Ethical AI, Hydrogen fuel, and visions of the future

Monday, 10 June 2019

In April, Dr Finkel gave a keynote address on the ethics of Artificial Intelligence at Creative Innovation 2019, an annual conference that encourages participants to consider how creative thinking helps to navigate the one constant in our lives: change.

His speech explained how science fiction author Isaac Asimov’s famous three laws of robotics encouraged his own thinking in developing his four “elements” of ethical development:

  • The Golden Rule: we will not detach human loss and human suffering from human agency, judgment, and empathy.
  • The Carbon Rule: if machine intelligence is advancing, then human intelligence ought to do the same.
  • The Argon Rule: technology developers and adopters, don’t be greedy.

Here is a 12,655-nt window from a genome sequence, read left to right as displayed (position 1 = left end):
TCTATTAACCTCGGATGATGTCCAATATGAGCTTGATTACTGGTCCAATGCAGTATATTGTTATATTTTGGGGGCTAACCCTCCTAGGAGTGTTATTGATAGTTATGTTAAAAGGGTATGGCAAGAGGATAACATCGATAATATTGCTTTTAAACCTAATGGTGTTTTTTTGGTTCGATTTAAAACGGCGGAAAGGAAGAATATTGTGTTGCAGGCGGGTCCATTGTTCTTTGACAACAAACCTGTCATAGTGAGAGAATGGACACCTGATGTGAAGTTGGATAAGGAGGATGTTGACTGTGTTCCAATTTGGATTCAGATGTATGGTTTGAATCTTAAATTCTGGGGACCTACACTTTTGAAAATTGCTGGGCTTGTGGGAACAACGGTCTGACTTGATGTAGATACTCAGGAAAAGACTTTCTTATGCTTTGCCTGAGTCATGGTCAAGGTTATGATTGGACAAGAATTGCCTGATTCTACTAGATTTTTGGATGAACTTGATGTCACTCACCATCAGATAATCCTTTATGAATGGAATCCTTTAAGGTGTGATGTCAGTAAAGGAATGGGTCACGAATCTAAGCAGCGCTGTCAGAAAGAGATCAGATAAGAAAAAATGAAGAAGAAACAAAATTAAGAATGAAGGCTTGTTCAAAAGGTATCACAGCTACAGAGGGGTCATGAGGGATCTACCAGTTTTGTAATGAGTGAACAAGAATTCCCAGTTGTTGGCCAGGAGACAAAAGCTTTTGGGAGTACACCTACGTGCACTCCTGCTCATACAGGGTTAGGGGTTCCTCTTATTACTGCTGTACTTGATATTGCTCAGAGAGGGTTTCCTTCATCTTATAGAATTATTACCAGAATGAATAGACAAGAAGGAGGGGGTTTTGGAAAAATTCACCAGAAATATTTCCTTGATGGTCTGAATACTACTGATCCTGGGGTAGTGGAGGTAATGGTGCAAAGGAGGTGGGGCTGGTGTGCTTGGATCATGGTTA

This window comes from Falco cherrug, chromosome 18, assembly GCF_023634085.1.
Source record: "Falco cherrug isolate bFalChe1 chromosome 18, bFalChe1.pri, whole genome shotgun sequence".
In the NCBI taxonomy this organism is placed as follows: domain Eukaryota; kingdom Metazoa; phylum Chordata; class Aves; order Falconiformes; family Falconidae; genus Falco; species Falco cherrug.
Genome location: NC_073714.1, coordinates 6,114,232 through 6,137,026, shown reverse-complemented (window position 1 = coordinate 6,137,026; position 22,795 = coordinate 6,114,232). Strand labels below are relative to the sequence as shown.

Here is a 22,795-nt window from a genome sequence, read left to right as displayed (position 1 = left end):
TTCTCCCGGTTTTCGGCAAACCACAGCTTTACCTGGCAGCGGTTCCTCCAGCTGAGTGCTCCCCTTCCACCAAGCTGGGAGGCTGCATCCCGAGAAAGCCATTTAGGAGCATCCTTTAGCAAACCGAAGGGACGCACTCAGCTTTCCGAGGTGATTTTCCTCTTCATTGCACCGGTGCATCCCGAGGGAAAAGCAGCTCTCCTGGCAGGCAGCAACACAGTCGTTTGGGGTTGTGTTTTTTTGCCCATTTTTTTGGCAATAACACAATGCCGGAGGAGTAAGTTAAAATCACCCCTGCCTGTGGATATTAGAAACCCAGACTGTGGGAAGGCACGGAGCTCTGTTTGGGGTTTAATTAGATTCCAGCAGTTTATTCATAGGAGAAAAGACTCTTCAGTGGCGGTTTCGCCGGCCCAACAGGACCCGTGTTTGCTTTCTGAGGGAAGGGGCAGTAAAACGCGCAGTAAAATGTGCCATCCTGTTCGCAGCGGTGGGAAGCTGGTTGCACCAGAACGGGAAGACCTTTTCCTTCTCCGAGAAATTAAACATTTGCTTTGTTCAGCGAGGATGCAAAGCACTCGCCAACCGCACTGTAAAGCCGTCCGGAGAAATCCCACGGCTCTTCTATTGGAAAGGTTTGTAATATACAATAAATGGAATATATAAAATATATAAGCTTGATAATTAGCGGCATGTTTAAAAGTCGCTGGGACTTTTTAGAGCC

• And the Platinum Rule: Every machine should have an off-switch. And an off-switch is useless unless there are humans who are trained to know when to use it.

The recording of the session is available online.

Dr Finkel at Creative Innovation 2019

Later in the month, Dr Finkel addressed the US Department of Energy Hydrogen and Fuel Cells Program Annual Merits Review in Washington, USA, on the challenges of growing the world’s hydrogen economy, and where Australia may be able to play a key role in this emerging industry.

Dr Finkel started by framing the big opportunity: zero emissions energy everywhere, for everyone.

“I see the hydrogen economy of 2050.

“Half a billion hydrogen cars, buses and trucks.

“Thousands of square miles of solar PV.

“Hundreds of hydrogen carrier ships criss-crossing the globe.

“It’s glorious. And then I look at the terrain right in front of me.

“And somehow, you, and I, and all of the pioneers who can see that brilliant future so clearly, have got to rally our people to hitch up the wagons… and trudge down that slope. And through the canyon. And up the other side.”

While in Washington, Dr Finkel also met with the Director of US Office of Science and Technology Policy Dr Kelvin Droegemeier.

Last updated: Thursday, 07 November 2019